The Return on Equity or ROE is perhaps one of the most important financial ratios from the perspective of shareholders. That’s because it is a measure of how well a business generates profits for every pound of shareholder dollar used in the company.
It is also one of the easiest ratios to calculate. Simply divide the annual net profit for the business (which you can find in the Profit & Loss account) by the total shareholder equity (which can be found in the company’s balance sheet).
Ideally you would want the company to generate as much profit as possible per dollar of shareholder equity. But beware!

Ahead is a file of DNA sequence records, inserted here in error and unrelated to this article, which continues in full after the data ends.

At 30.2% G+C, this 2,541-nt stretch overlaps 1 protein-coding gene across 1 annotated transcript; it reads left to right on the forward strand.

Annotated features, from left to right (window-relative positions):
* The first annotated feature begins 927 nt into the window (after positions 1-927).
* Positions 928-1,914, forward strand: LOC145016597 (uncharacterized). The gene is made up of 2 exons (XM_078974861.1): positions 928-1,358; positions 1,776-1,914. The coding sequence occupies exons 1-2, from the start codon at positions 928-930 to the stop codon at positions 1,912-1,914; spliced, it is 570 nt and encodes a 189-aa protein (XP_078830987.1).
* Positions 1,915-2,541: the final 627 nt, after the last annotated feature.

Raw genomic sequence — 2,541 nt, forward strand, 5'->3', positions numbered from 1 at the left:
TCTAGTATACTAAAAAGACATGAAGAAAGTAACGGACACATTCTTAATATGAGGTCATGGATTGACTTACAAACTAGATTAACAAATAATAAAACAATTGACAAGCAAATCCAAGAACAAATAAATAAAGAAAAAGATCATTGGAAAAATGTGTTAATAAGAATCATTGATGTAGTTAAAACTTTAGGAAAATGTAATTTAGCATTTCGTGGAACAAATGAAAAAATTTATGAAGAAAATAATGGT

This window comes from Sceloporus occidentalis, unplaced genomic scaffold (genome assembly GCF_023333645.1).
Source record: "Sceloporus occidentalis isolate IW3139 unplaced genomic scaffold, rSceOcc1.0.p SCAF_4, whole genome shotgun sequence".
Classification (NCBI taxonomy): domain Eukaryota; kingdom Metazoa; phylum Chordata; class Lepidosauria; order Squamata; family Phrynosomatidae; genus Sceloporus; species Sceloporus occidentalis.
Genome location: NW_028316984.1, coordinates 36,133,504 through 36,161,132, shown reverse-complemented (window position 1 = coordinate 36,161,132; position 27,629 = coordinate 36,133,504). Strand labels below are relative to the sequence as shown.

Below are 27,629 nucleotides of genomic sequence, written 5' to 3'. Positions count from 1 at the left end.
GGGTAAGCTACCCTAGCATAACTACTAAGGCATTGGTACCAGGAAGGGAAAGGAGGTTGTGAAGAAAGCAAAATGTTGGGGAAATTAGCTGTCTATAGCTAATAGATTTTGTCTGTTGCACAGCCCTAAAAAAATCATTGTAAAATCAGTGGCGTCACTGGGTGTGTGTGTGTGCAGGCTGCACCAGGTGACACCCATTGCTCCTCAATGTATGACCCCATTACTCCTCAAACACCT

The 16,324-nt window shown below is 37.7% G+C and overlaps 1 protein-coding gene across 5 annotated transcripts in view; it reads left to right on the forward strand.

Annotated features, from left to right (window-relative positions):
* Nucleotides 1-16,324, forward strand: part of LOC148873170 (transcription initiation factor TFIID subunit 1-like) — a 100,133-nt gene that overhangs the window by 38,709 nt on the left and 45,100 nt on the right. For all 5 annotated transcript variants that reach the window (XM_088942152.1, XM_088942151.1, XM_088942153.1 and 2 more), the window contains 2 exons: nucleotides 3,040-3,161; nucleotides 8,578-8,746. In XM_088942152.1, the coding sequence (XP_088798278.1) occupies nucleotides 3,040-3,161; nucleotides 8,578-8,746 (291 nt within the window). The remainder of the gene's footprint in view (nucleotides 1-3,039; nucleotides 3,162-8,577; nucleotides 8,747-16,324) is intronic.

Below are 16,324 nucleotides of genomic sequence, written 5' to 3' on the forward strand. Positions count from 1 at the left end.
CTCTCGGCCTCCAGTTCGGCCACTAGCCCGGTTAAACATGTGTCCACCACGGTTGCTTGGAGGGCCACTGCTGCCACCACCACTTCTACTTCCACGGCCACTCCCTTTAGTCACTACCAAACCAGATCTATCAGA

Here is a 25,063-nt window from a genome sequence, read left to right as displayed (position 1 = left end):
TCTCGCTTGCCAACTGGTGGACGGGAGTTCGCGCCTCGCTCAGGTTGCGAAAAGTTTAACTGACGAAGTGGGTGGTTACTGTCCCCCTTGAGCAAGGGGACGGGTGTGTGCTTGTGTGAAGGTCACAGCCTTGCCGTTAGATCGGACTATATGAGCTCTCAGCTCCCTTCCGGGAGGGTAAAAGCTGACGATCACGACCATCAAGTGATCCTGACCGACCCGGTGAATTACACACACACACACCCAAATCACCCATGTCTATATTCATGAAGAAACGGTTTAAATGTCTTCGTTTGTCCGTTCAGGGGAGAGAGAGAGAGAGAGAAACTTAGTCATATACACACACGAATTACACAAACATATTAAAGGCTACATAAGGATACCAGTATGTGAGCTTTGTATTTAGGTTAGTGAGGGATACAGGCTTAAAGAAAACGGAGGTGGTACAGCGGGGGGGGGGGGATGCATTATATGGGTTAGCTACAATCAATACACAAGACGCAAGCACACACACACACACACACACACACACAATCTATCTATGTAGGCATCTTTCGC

A high ROE may be achieved by various means, one of which is for the company to borrow money. A business may decide to take on debt (otherwise known as increasing its financial leverage) to provide it with the extra cash needed to grow and run the business.
This could boost the ROE. But at some point the risk of taking on too much debt may outweigh the benefits. The upshot is that it could put shareholder capital at risk should the company default on its debts.
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The information provided is for general information purposes only and is not intended to be personalised investment or financial advice. Motley Fool Singapore Director David Kuo doesn’t own shares in any companies mentioned.